पिण्डं हित्वा विशेत् प्राणो वायुभूत: षडङ्घ्रिवत् ॥ २३ ॥
ātmānaṁ tatra bhāvayet
piṇḍaṁ hitvā viśet prāṇo
para — of another; kāyam — the body; viśan — desiring to enter; siddhaḥ — one perfected in yoga practice; ātmānam — oneself; tatra — in that body; bhāvayet — imagines; piṇḍam — one’s own gross body; hitvā — giving up; viśet — one should enter; prāṇaḥ — in the subtle body; vāyu-bhūtaḥ — becoming just like the wind; ṣaṭ-aṅghri-vat — like the bee, who easily moves from one flower to another.
When a perfect yogī desires to enter another’s body, he should meditate upon himself within the other body, and then, giving up his own gross body, he should enter the other’s body through the pathways of air, as easily as a bee leaves one flower and flies into another.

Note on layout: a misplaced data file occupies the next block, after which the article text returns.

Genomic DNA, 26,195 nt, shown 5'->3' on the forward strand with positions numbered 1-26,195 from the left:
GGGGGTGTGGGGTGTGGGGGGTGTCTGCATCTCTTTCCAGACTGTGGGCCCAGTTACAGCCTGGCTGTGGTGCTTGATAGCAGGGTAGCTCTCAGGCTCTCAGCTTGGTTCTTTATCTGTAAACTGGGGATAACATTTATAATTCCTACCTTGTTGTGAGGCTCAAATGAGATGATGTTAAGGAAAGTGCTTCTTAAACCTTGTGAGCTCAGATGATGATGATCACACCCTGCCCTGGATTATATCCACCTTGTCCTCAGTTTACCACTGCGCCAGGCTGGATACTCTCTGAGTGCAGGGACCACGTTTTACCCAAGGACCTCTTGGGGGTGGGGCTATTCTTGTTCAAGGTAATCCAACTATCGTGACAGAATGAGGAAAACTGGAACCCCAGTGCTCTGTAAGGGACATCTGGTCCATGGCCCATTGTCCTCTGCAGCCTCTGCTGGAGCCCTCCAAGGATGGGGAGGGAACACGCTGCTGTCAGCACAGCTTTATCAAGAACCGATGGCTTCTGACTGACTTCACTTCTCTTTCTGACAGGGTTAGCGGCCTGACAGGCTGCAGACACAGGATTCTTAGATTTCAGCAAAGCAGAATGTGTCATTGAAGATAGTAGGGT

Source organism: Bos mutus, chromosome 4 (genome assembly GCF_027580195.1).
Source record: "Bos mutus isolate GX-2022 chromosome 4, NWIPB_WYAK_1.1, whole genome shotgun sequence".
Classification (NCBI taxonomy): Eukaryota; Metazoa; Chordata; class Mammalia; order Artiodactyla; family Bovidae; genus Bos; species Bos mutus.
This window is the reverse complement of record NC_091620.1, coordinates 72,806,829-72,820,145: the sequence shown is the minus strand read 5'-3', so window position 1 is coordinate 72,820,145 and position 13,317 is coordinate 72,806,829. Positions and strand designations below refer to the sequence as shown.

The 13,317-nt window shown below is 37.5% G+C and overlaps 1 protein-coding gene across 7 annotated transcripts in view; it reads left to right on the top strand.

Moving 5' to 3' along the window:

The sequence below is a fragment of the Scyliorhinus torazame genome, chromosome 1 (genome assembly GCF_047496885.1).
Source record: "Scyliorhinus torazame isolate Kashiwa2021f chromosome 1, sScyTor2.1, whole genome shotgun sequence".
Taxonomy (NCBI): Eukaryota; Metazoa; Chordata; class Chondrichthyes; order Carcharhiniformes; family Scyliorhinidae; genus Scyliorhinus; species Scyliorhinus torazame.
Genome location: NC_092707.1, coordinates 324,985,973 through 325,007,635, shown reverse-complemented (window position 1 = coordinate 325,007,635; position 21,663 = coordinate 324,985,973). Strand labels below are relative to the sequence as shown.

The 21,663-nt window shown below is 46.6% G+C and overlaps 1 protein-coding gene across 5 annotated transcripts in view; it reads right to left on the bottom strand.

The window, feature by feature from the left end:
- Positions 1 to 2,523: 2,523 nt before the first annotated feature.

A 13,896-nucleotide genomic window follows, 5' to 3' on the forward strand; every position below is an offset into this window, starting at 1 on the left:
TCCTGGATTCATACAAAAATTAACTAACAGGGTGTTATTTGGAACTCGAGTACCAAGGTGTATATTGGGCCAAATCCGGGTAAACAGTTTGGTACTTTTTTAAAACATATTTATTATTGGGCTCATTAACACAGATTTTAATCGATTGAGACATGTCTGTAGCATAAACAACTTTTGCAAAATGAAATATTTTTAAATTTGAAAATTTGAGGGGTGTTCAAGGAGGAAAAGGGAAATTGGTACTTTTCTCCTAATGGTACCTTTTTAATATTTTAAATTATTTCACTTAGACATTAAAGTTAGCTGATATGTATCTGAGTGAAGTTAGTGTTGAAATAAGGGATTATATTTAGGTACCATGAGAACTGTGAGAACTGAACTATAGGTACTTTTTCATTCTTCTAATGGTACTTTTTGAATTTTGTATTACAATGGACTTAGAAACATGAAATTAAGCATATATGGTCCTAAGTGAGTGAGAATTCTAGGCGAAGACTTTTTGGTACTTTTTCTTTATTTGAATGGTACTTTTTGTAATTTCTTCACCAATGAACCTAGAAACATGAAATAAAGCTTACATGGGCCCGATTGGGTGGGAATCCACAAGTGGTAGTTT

As air is inhaled into the body through the nostrils and mouth, similarly, the life air of the yogī’s subtle body travels through the pathways of external air and easily enters into the body of another person, just as the bee easily flies from flower to flower. One may admire a heroic man or beautiful woman and desire to experience life within their extraordinary material body. Such opportunities are available through the mystic perfection called para-kāya-praveśanam. Pure devotees, being absorbed in meditation upon the spiritual form of the Supreme Personality of Godhead, are not actually attracted to any material body. Thus the devotees remain transcendental and satisfied on the platform of eternal life.